Balance

AridRider

Wannabie Member
May 4, 2018
18
16
3
Arizona
www.youtube.com
I ride a
CBR500RA
I'm a fairly new rider - what tricks/tips do you guys use to improve balance/coordination on your bike (aside from speeding up)? Especially @low speeds. I've read a couple articles talking about riding the rear brake & avoiding the front brake. Thanks!
 

R-Rated

Have Fun!
Aug 4, 2016
2,072
1,642
113
Clarksville to Nashville, TN
www.R-RatedCustoms.com
I ride a
2014 Harley Davidson (FLHTK) Ultra Limited
I'm a fairly new rider - what tricks/tips do you guys use to improve balance/coordination on your bike (aside from speeding up)? Especially @low speeds. I've read a couple articles talking about riding the rear brake & avoiding the front brake. Thanks!
You are referring to what some call trail braking, when you use the rear brake to hold back the bike while increasing the revs and not letting the clutch all the way out, but keeping it in the friction zone.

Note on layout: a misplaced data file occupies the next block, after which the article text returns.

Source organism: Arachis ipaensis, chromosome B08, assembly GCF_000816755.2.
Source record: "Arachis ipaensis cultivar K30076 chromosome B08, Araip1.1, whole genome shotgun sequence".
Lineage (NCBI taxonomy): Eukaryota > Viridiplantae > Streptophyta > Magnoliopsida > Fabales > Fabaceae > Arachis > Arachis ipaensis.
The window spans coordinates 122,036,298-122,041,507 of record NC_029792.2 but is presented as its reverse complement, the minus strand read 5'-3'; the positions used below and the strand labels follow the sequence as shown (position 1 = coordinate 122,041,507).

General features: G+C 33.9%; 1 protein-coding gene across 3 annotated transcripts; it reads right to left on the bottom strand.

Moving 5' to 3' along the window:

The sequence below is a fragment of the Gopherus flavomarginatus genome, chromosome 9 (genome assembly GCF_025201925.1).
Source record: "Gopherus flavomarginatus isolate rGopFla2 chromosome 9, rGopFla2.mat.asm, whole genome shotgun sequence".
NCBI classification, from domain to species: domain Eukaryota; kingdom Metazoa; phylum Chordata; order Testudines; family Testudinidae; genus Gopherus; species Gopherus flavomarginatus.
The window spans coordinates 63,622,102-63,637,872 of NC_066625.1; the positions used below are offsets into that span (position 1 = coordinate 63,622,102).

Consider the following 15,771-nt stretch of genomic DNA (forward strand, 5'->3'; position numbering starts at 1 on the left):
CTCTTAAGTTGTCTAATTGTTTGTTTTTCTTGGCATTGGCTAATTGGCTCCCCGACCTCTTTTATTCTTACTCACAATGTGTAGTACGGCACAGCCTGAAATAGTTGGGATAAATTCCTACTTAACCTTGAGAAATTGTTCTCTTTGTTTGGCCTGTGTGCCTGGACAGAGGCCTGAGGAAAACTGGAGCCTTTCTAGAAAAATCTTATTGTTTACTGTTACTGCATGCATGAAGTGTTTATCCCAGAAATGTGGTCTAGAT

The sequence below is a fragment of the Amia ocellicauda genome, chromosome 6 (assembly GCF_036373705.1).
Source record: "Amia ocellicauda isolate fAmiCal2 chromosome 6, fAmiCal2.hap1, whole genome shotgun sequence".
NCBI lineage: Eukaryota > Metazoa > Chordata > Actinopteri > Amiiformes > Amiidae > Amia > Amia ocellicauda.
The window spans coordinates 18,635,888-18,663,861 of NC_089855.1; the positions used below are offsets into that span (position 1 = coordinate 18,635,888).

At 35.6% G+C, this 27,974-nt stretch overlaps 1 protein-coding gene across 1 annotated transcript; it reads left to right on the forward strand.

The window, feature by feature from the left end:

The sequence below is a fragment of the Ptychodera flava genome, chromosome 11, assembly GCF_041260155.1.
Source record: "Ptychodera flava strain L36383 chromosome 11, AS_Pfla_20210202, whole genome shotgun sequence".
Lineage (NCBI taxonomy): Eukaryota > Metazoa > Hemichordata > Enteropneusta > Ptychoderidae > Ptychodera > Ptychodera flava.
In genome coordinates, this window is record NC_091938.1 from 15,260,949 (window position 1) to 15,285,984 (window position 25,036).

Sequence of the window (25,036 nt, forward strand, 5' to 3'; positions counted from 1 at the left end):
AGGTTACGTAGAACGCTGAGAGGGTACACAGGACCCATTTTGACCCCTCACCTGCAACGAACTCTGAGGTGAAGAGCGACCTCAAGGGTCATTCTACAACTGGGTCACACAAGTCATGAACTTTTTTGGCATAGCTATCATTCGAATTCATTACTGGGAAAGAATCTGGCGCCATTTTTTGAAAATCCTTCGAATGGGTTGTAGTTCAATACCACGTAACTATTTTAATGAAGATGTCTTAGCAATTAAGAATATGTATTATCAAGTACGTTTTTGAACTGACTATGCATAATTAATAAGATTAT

But first, welcome to the forum! I enjoy interacting with new riders.

Can you be a bit more specific on the details of your balance challenge. Is it at a fast walk speed, low speed maneuvering like trails/parking lots?

What make/model bike are you working with?

Just trying to get a better picture of what you are going through.
 

AridRider

Wannabie Member
May 4, 2018
18
16
3
Arizona
www.youtube.com
I ride a
CBR500RA
You are referring to what some call trail braking, when you use the rear brake to hold back the bike while increasing the revs and not letting the clutch all the way out, but keeping it in the friction zone.

But first, welcome to the forum! I enjoy interacting with new riders.